Second, ON Semiconductor is likely to post a dip in revenue and profitability this year, but the same analysts that have been underestimating its earnings potential have the stock trading at less than seven times next year's profit forecast.

A123 Systems (Nasdaq: AONE  ) -- $1.20
It's hard to get excited about electric cars these days. Gas prices are heading lower and the lithium-ion batteries are too expensive.

Battery maker A123 has plenty of challenges of its own. The company had an embarrassing recall earlier this year, and it's lost out to rivals on some juicy contracts. However, a recent breakthrough at A123 -- technology that can enhance the performance of its batteries in extreme weather conditions -- proves that there may be more value here than the profitless company that naysayers are talking down.

Leap Wireless (Nasdaq: LEAP  ) -- $5.44
Cricket -- Leap Wireless' brand of prepaid mobile service -- isn't exactly a household word, but that may change on Friday when the company begins offering the iPhone with a prepaid plan.

As the two largest wireless carriers make it harder to justify going with them by raising rates and scrapping unlimited features, Cricket offers a bargain with $55 for unlimited text, messaging, and data. Sure, folks will have to pay retail for their contract-free smartphones, but this profitless company is about to get a lot more popular in the coming weeks and months.

Five for the road
These five stocks aren't trading in the single digits by accident. If I'm right about the catalysts, though, they may not be trading in the single digits for too much longer.

Finding promising stocks while they're still cutting their baby teeth is at the heart of the Rule Breakers newsletter that I write for. You can check it out for free this month with a 30-day trial subscription. There are roughly a half-dozen active stock recommendations in the growth stock research service trading for less than $10 at the moment. Check those out, and I'll be back with more on the third Monday of next month.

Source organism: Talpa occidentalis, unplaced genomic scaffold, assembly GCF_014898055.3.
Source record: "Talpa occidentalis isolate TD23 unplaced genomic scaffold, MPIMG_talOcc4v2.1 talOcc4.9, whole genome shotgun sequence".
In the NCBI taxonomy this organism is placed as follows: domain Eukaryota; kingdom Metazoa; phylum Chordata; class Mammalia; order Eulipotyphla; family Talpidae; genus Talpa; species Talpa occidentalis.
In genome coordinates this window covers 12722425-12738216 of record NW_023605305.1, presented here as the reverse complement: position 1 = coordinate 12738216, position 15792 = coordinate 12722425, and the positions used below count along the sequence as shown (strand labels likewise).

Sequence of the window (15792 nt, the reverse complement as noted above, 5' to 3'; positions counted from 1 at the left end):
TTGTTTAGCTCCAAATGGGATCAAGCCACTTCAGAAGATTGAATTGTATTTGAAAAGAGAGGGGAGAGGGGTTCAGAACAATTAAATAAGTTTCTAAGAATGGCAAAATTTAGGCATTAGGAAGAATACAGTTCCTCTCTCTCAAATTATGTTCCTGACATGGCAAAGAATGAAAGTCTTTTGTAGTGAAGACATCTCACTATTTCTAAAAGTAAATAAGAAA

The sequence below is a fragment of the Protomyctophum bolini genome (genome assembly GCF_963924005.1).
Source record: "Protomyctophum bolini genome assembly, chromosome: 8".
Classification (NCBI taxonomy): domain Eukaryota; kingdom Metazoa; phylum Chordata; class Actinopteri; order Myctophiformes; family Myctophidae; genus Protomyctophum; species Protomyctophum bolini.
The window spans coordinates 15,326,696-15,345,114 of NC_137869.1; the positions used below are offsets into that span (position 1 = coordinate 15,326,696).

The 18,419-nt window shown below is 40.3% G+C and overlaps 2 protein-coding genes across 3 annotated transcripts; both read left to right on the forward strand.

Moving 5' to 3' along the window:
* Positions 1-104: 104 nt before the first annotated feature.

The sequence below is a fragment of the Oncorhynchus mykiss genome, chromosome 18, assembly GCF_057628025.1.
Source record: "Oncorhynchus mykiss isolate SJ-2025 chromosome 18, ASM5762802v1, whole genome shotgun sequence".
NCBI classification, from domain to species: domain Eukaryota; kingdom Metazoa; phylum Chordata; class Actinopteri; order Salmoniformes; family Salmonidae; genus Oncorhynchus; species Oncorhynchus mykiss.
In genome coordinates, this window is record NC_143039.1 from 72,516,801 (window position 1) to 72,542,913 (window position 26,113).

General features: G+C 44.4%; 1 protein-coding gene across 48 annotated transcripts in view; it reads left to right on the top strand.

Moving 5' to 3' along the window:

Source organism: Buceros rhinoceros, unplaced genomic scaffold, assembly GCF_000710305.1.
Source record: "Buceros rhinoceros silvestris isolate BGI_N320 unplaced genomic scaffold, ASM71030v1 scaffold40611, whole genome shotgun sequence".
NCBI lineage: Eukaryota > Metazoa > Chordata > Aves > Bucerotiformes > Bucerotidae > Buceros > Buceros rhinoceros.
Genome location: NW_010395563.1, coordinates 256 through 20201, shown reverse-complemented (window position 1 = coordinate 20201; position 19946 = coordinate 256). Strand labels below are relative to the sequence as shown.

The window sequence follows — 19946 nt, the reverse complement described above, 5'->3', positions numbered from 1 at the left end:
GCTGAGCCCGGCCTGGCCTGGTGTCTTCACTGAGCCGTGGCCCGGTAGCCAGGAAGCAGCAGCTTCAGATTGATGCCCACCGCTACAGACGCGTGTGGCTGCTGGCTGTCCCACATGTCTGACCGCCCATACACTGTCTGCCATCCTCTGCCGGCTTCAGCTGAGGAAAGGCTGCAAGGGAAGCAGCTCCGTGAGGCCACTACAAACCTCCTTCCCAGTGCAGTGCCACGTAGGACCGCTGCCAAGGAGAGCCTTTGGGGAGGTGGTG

If you enjoy low-priced stocks because they have the potential to generate huge gains, you'll want to read about the next rule-breaking multibagger. The report's free, so it's even cheaper than these stocks. Check it out now.

The Motley Fool owns shares of Ford Motor. Motley Fool newsletter services have recommended buying shares of Ford Motor. Motley Fool newsletter services have recommended creating a synthetic long position in Ford Motor. The Motley Fool has a disclosure policy. We Fools may not all hold the same opinions, but we all believe that considering a diverse range of insights makes us better investors. Try any of our Foolish newsletter services free for 30 days.

Longtime Fool contributor Rick Munarriz calls them as he sees them. He does not own shares in any of the stocks in this story, except for Ford. Rick is also part of the Rule Breakers newsletter research team, seeking out tomorrow's ultimate growth stocks a day early.


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  • Report this Comment On June 20, 2012, at 1:09 PM, anticareer wrote:

    This article written the same day conflicts with your AONE recommendation.

    http://www.fool.com/investing/general/2012/06/18/why-a123-sy...

    I realize it is a different author, and everyone is entitled to their opinion. I would appreciate your thoughts on why the two opinions are so different? Is there something about AONE that gives you more hope for the company? The other author is suggesting bankruptcy.